Review of IWISTAO WHFSC-FR565WLC-6.5 Speaker cabinets with MARK HI-FI 6.5” Metal Cone Drivers.
A recent living room renovation meant that I would no longer have space for my big LOTH-X AURA home stereo speakers. These feature a 6.5” full range driver similar to a Lowther and an internal labyrinth ending in a front facing horn. They were expensive and well reviewed when I purchased them, but they are large tower speakers and I need to downsize.
I am a professional music producer. When I work in the studio I use monitors designed for accuracy. However, for casual listening in my home, I enjoy the acoustic artifacts created by horn loaded speakers such as the AURAs. The labyrinth/horn design creates a subtle time delay and a phase reversal which gives the listener the illusion of being in a live performance environment. This is especially pleasing for vocal and small ensemble classical and Jazz recordings; but it adds a special dimension to all types of music.
I had always been curious to try a DIY (do it yourself) speaker cabinet matched with a driver of my choice. I spent some time searching options on line and ended up choosing the IWISTAO WHFSC-FR565WLC 6 . 5 s p e a k e r c a b i n e t s . [ h t t p s : / / www.iwistao.com/collections/all/products/ iwistao-hifi-speaker-empty-cabinet-6-5inches-1-pair-finished-labyrinth-structuresolid-wood-for-full-range-speakers-unit-diy] They are about 1/3 the size of the LOTH-X AURAs but still feature a 6.5” driver and have a 1.6 meter labyrinth return. They are constructed out of heavy laminated wood with a sophisticated computer assisted engineered acoustical labyrinth similar to the one pictured below:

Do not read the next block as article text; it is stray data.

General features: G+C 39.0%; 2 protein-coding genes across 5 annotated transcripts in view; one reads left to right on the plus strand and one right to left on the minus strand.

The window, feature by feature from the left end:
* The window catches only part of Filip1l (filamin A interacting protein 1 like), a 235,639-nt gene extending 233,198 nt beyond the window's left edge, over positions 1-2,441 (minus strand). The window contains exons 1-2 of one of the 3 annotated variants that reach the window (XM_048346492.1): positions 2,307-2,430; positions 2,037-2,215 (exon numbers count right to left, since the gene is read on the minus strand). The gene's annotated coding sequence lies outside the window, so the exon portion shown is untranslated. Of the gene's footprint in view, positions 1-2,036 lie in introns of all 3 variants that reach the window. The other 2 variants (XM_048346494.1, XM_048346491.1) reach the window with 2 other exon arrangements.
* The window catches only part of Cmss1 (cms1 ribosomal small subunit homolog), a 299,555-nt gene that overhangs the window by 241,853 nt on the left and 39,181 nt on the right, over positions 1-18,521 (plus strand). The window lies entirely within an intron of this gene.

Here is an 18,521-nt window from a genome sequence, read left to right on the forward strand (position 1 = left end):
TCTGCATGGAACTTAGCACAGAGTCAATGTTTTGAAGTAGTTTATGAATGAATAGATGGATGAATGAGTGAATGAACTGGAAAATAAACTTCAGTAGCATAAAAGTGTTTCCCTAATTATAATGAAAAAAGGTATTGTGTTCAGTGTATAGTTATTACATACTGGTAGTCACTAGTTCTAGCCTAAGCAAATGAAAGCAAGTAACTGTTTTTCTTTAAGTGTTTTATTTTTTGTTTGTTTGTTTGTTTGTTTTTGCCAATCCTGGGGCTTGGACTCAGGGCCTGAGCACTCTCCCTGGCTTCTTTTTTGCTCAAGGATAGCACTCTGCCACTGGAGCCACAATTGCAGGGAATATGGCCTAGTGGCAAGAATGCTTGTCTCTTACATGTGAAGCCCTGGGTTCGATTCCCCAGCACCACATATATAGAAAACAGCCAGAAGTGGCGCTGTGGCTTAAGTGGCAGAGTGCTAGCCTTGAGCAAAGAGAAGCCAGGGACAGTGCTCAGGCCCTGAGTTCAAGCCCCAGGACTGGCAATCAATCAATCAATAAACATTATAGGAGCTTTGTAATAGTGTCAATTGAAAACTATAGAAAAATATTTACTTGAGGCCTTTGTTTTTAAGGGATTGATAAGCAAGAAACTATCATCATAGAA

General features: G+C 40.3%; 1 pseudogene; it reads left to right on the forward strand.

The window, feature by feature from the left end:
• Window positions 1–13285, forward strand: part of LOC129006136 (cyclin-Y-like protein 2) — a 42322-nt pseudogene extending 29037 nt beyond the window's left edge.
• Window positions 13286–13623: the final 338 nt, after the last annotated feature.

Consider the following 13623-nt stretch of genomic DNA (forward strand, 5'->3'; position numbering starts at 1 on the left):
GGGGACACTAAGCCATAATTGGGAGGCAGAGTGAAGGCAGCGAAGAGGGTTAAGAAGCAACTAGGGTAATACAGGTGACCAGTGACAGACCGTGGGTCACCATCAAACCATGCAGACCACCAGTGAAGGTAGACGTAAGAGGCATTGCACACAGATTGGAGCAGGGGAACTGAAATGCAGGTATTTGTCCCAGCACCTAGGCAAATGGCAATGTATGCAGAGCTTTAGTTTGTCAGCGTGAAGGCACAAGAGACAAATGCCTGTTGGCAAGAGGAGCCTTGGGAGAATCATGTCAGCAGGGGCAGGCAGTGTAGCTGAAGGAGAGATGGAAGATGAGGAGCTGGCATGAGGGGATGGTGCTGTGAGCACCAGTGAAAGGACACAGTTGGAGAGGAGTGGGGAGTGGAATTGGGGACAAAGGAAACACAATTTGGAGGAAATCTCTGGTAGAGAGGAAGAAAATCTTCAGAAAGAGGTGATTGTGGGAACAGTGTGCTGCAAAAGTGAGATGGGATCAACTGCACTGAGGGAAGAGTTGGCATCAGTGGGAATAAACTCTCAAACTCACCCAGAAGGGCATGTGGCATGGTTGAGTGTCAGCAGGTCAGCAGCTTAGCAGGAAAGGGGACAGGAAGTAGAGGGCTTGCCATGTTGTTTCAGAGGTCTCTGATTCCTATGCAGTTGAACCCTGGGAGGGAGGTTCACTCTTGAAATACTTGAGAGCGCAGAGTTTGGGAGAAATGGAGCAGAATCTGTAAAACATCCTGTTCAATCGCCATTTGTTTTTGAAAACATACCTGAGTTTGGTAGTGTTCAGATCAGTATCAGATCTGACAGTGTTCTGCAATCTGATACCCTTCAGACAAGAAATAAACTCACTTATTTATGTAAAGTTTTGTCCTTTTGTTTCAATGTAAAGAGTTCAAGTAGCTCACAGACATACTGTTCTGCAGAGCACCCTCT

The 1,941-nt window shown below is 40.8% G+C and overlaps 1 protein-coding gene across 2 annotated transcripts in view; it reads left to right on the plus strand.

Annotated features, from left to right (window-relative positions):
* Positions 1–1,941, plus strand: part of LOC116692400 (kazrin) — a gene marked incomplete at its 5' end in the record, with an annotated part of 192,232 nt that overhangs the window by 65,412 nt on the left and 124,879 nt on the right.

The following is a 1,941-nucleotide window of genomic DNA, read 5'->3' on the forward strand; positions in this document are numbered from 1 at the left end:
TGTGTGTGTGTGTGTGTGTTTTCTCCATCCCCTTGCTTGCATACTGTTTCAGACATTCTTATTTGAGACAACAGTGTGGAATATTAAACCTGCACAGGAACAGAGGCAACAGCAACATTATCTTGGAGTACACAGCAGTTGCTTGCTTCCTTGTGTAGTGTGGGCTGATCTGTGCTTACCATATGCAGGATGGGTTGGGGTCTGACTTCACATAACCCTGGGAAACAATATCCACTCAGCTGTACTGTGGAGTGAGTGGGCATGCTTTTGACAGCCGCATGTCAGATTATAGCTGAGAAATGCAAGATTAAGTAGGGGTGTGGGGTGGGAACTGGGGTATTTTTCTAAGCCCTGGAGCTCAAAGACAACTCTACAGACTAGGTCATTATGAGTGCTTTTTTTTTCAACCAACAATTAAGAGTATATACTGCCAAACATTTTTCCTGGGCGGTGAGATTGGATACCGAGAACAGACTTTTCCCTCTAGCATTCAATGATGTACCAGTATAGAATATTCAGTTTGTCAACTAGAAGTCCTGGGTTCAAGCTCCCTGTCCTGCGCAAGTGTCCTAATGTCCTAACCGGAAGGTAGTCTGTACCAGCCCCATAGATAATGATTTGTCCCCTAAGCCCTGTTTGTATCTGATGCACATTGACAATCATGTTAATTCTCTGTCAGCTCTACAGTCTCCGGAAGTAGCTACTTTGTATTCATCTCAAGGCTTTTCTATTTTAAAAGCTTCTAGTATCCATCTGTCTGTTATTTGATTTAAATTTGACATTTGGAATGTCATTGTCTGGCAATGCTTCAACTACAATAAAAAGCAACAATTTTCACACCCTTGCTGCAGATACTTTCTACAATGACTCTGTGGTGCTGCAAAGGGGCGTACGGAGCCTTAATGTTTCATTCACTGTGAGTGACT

When it came to selecting a driver I contemplated several candidates from different sources but after consulting with the sales staff at IWISTAO I decided on a pair of MARK HI-FI 6.5” metal cone drivers which they highly recommended. I reasoned that they had far more engineering experience in speaker design than I did, and if they thought this was the ideal match, I should listen to their advice. That advice turned out to be very well founded.
In preparation for auditioning the speakers I placed them eight feet apart on elevated stands at ear level about nine feet away from my centered position. I used a Marantz CD 606 compact disc player powered by an AOSIBAO M12 UF 60 integrated amplifier with tone controls set to neutral. This is a class AB hybrid tube amp that delivers 80 Watts per channel. It has a nominal frequency range of 40 - 20,000Hz and a frequency response of 52 - 32Khz ± 3db.